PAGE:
FORT LEE, Va. (Oct. 8, 2009) – For one Soldier in the 2009 Department of the Army Best Warrior competition, the road to personal best began and ended on her home turf.
Sgt. Lauren Aldaco, a military police investigator assigned to Fort Lee’s 217th Military Police Detachment, competed with 23 other Soldiers and noncommissioned officers from 12 Army commands worldwide Sept. 28 - Oct. 2 in what has been described as “the Super Bowl of Army competitions.”
Aldaco bore the blisters, bruises and pains of competition with the desire and determination to win, said her sponsor 1st Sgt. Brent Hull, 217th MP Detachment first sergeant.
“She has a ton of heart and a ton of determination,” Hull said. “If she puts her mind to something she’s going to go after it.”
Aldaco felt confident at the start, beginning Best Warrior with a board appearance in front of six sergeants major chaired by Sergeant Major of the Army Kenneth O. Preston.
“I usually do well at board appearances and felt good about how I did,” she said. “They chose me to answer questions at the mock board for photographers, so I must have done well.”
On the bus ride to Williams Stadium for the Army Physical Fitness Test, Aldaco and the other warriors were shocked by the sight of hundreds of cheering spectators. The bleachers were filled with training Soldiers from the 23rd Quartermaster Brigade and the Logistics Noncommissioned Officer Academy.
“It was a little added pressure, but after we went in and they were shouting out our numbers, it was inspiring,” she said. “It made you want to push through and work harder.”
Aldaco remained motivated even as she combated a pre-existing knee injury that preyed on her mind during the competition.
“I had to push through the pain on the two-miler but my knee held up,” Aldaco said. “I was happy with my time and my points. The thing that worried me was the run, and I am not ashamed of what I got.”
Aldaco scored 97 points for the two-mile run and had an APFT overall score of 269.
The home-field advantage may have worked in Aldaco’s favor during the Urban Warfare Orienteering Course. Well-versed in the terrain of Fort Lee, Aldaco had no problem getting around the course. But when the competition relocated to the Range Complex for Warrior Tasks and Battle Drills, she was literally in the dark.
After the nighttime land navigation course concluded, the warriors were transported to their new quarters off post. Given just a few hours of sleep inside Force Provider tents, they were awoken with flash bangs to began a new day of challenges.
“I expected that we would get less sleep,” Aldaco said. “I kept my mind going and just stayed alert. I didn’t want to be dragging so I wouldn’t let myself get sleepy.”
On Thursday, the competitors participated in range challenges including a stress fire and night fire exercises. During the stress fire, the competitors were required to drag dummies, including one weighing 200 pounds, over a wall to increase their heart rate before firing their weapons.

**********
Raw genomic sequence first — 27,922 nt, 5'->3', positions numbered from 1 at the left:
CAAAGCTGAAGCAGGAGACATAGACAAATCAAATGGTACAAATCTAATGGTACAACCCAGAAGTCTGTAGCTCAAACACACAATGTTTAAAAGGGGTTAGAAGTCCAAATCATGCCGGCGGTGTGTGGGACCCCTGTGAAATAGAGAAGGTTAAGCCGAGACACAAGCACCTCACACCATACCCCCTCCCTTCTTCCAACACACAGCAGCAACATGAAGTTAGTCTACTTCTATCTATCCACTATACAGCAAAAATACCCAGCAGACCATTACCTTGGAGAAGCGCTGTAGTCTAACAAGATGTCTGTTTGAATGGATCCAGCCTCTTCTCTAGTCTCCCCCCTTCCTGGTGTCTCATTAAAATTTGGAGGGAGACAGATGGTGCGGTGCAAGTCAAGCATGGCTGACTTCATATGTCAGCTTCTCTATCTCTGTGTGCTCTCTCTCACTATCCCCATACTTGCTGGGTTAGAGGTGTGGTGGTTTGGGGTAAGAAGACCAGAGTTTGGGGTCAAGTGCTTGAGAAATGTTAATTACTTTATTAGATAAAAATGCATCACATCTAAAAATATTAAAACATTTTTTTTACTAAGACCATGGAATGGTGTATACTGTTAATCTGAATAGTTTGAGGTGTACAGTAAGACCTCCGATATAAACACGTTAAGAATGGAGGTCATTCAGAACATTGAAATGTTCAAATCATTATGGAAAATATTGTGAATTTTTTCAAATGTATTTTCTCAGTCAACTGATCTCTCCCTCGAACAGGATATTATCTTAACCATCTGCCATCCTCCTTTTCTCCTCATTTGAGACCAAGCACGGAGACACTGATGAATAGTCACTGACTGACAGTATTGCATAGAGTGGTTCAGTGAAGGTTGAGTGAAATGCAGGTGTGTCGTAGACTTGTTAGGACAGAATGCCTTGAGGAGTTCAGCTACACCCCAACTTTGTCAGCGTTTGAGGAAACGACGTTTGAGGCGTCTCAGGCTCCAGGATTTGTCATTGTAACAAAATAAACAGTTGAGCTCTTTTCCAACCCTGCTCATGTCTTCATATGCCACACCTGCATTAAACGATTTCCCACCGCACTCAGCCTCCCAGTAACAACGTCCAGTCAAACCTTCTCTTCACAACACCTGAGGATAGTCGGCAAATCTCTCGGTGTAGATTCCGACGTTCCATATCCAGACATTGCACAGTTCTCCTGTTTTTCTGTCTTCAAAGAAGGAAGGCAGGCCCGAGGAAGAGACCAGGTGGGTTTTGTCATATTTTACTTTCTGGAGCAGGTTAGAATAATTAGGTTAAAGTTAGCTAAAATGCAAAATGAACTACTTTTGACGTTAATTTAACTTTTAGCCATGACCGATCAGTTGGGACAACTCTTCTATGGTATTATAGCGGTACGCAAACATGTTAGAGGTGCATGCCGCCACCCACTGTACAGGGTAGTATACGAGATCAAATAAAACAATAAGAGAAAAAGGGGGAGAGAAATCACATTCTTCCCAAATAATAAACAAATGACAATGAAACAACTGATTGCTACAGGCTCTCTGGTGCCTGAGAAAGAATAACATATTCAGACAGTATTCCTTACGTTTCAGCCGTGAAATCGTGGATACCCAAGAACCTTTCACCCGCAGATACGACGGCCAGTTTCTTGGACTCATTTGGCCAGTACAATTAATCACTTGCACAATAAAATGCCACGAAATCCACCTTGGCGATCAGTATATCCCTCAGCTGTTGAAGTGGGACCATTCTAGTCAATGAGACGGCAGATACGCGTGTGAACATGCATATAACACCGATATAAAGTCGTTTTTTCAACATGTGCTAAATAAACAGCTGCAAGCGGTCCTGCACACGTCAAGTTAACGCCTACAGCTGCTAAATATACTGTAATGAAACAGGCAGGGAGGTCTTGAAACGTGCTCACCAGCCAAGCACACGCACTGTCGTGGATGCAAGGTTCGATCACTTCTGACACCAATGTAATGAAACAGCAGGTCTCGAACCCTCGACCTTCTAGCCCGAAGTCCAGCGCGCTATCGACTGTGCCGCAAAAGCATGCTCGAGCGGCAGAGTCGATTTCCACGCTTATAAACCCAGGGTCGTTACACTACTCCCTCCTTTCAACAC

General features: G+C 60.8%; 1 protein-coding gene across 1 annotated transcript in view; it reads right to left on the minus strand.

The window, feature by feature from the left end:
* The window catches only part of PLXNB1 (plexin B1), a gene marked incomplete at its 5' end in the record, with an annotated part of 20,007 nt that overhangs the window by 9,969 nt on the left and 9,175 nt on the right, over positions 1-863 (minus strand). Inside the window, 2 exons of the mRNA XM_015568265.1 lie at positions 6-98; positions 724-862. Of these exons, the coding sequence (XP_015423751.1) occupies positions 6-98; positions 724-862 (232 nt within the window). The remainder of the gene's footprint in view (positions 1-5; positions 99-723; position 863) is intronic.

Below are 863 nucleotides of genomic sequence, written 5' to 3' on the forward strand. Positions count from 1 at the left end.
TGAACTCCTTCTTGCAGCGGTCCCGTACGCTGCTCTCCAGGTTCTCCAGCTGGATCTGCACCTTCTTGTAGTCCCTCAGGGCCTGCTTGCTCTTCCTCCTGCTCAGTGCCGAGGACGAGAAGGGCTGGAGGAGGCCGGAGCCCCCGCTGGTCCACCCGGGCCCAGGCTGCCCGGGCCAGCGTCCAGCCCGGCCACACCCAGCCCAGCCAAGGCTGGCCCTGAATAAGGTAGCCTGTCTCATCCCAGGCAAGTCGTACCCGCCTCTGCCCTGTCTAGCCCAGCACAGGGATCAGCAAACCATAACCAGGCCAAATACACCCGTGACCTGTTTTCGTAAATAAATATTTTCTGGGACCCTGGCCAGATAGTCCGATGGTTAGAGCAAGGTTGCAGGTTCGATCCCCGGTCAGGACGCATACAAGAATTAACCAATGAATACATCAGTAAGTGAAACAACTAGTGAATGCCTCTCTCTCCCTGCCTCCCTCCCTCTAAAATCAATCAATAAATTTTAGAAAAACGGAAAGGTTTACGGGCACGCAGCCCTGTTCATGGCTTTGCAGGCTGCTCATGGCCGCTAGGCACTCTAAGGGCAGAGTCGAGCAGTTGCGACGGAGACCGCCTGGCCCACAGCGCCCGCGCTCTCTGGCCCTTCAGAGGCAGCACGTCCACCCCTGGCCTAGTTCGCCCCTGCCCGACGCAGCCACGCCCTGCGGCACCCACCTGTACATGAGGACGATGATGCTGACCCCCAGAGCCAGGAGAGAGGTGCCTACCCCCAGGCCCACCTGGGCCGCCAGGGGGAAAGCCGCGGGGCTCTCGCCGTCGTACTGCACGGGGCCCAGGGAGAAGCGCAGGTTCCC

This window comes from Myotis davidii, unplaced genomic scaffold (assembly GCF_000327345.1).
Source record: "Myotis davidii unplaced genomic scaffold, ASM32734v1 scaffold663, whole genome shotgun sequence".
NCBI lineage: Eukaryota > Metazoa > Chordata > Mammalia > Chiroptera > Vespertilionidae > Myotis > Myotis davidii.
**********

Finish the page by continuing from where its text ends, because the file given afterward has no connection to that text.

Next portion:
It was more of the same on Friday for the Mystery Event. The competitors had five minutes to get dressed and get ready to move out.
“We just threw our clothes and gear on and got out the door,” Aldaco said.
The warriors loaded into a tactical vehicle and headed into the darkness.
“They were being sneaky; I didn’t know where we were going,” she said.
When they finally stopped driving around, Aldaco didn’t recognize where she was.
“I wasn’t sure where we were and then I saw a boat,” she said. “The trainers and graders told us to get on the boat. I kept thinking ‘where is there a lake?’”
The competitors loaded into the boat’s cabin and were briefed on the day’s mission.
“The motor was running and I think they moved the boat,” Aldaco said. “They were keeping us in the dark trying to get our emotions and our stresses going to see how we would react.”
The competitors were put into four-person teams and led to the first of six mystery events.
“We left in 15 minute intervals and we road-marched about a half-mile and then we reached an open field. They launched a grenade and we reacted to indirect fire,” she said.
The next exercise began with the teams searching the Military Operations on Urban Terrain site to detain a high profile enemy. Aldaco was chosen as team leader for the exercise by her teammates.
“My team picked me as the leader because of my military police background,” she said. “As we were clearing the building we engaged the high profile enemy and finished the exercise.”
The team moved on to another challenge where they evaluated causalities. The warriors evaluated two role-players with abdominal and leg injuries.
“The site was secured so we just had to treat the wounded,” Aldaco said. “It was realistic, the role-players were in their roles 100 percent. They were screaming and yelling. I just kept trying to reassure the casualty that I wasn’t going to let anything happen to him.”
One of the SMA’s objectives was to challenge the competitors and strengthen their skills and knowledge in all tasks Soldiers face in today’s operating environment. Aldaco said her Best Warrior experience made her a better Soldier.
“I received really good training out of this,” Aldaco said. “I can take this back to my unit and share.”
With the experiences fresh in her mind, Aldaco is contemplating further competitions and with the support of her Family, her unit and Team Lee, Aldaco said she feels like anything is possible.
“I’d definitely like to compete in the NCO boards,” she said. “I wouldn’t rule out coming back to Best Warrior next year.”